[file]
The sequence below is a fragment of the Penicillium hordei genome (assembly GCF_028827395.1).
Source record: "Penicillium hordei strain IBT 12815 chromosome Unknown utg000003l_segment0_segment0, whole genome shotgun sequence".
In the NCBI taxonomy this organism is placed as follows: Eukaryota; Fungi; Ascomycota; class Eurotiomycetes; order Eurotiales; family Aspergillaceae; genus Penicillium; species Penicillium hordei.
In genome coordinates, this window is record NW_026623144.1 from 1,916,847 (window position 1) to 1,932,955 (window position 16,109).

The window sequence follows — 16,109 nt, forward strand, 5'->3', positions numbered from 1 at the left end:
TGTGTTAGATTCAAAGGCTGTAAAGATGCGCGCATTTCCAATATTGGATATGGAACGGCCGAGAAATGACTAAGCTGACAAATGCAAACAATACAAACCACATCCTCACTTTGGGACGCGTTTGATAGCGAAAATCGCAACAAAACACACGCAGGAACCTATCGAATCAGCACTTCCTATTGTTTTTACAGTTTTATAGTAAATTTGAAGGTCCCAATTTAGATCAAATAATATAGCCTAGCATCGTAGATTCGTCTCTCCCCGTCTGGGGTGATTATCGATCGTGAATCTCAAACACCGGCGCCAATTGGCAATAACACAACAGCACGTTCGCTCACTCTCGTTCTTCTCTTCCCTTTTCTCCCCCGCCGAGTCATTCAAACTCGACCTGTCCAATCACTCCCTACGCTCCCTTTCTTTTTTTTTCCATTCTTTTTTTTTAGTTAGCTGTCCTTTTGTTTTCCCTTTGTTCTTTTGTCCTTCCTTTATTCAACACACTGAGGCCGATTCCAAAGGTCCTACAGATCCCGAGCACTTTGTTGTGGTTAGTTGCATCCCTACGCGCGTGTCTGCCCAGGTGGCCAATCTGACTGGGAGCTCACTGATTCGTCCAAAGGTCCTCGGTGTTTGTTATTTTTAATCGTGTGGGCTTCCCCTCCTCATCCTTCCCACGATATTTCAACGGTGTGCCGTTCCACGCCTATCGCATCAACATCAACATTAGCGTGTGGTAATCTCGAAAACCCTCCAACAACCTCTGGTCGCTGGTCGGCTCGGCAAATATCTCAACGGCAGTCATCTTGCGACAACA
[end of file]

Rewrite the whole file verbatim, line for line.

The sequence below is a fragment of the Penicillium hordei genome (assembly GCF_028827395.1).
Source record: "Penicillium hordei strain IBT 12815 chromosome Unknown utg000003l_segment0_segment0, whole genome shotgun sequence".
In the NCBI taxonomy this organism is placed as follows: Eukaryota; Fungi; Ascomycota; class Eurotiomycetes; order Eurotiales; family Aspergillaceae; genus Penicillium; species Penicillium hordei.
In genome coordinates, this window is record NW_026623144.1 from 1,916,847 (window position 1) to 1,932,955 (window position 16,109).

The window sequence follows — 16,109 nt, forward strand, 5'->3', positions numbered from 1 at the left end:
TGTGTTAGATTCAAAGGCTGTAAAGATGCGCGCATTTCCAATATTGGATATGGAACGGCCGAGAAATGACTAAGCTGACAAATGCAAACAATACAAACCACATCCTCACTTTGGGACGCGTTTGATAGCGAAAATCGCAACAAAACACACGCAGGAACCTATCGAATCAGCACTTCCTATTGTTTTTACAGTTTTATAGTAAATTTGAAGGTCCCAATTTAGATCAAATAATATAGCCTAGCATCGTAGATTCGTCTCTCCCCGTCTGGGGTGATTATCGATCGTGAATCTCAAACACCGGCGCCAATTGGCAATAACACAACAGCACGTTCGCTCACTCTCGTTCTTCTCTTCCCTTTTCTCCCCCGCCGAGTCATTCAAACTCGACCTGTCCAATCACTCCCTACGCTCCCTTTCTTTTTTTTTCCATTCTTTTTTTTTAGTTAGCTGTCCTTTTGTTTTCCCTTTGTTCTTTTGTCCTTCCTTTATTCAACACACTGAGGCCGATTCCAAAGGTCCTACAGATCCCGAGCACTTTGTTGTGGTTAGTTGCATCCCTACGCGCGTGTCTGCCCAGGTGGCCAATCTGACTGGGAGCTCACTGATTCGTCCAAAGGTCCTCGGTGTTTGTTATTTTTAATCGTGTGGGCTTCCCCTCCTCATCCTTCCCACGATATTTCAACGGTGTGCCGTTCCACGCCTATCGCATCAACATCAACATTAGCGTGTGGTAATCTCGAAAACCCTCCAACAACCTCTGGTCGCTGGTCGGCTCGGCAAATATCTCAACGGCAGTCATCTTGCGACAACA